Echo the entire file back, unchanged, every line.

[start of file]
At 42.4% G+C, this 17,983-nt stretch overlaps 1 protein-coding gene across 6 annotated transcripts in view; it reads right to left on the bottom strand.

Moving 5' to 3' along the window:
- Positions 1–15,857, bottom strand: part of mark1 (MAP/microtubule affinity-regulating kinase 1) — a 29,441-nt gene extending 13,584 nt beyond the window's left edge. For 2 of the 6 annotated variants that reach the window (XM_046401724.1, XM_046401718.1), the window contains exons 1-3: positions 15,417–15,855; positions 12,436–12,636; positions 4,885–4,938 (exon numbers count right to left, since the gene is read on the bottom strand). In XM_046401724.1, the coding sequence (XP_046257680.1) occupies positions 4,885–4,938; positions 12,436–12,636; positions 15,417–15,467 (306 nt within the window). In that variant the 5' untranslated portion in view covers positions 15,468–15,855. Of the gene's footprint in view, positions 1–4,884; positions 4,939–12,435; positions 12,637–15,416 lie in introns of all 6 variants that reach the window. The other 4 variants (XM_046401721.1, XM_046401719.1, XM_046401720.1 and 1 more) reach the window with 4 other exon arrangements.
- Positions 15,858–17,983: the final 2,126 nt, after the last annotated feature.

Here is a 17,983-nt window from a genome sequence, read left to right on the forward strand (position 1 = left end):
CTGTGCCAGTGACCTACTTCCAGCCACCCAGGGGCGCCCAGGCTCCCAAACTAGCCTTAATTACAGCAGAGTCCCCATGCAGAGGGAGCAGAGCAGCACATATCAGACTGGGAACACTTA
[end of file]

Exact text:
At 42.4% G+C, this 17,983-nt stretch overlaps 1 protein-coding gene across 6 annotated transcripts in view; it reads right to left on the bottom strand.

Moving 5' to 3' along the window:
- Positions 1–15,857, bottom strand: part of mark1 (MAP/microtubule affinity-regulating kinase 1) — a 29,441-nt gene extending 13,584 nt beyond the window's left edge. For 2 of the 6 annotated variants that reach the window (XM_046401724.1, XM_046401718.1), the window contains exons 1-3: positions 15,417–15,855; positions 12,436–12,636; positions 4,885–4,938 (exon numbers count right to left, since the gene is read on the bottom strand). In XM_046401724.1, the coding sequence (XP_046257680.1) occupies positions 4,885–4,938; positions 12,436–12,636; positions 15,417–15,467 (306 nt within the window). In that variant the 5' untranslated portion in view covers positions 15,468–15,855. Of the gene's footprint in view, positions 1–4,884; positions 4,939–12,435; positions 12,637–15,416 lie in introns of all 6 variants that reach the window. The other 4 variants (XM_046401721.1, XM_046401719.1, XM_046401720.1 and 1 more) reach the window with 4 other exon arrangements.
- Positions 15,858–17,983: the final 2,126 nt, after the last annotated feature.

Here is a 17,983-nt window from a genome sequence, read left to right on the forward strand (position 1 = left end):
CTGTGCCAGTGACCTACTTCCAGCCACCCAGGGGCGCCCAGGCTCCCAAACTAGCCTTAATTACAGCAGAGTCCCCATGCAGAGGGAGCAGAGCAGCACATATCAGACTGGGAACACTTA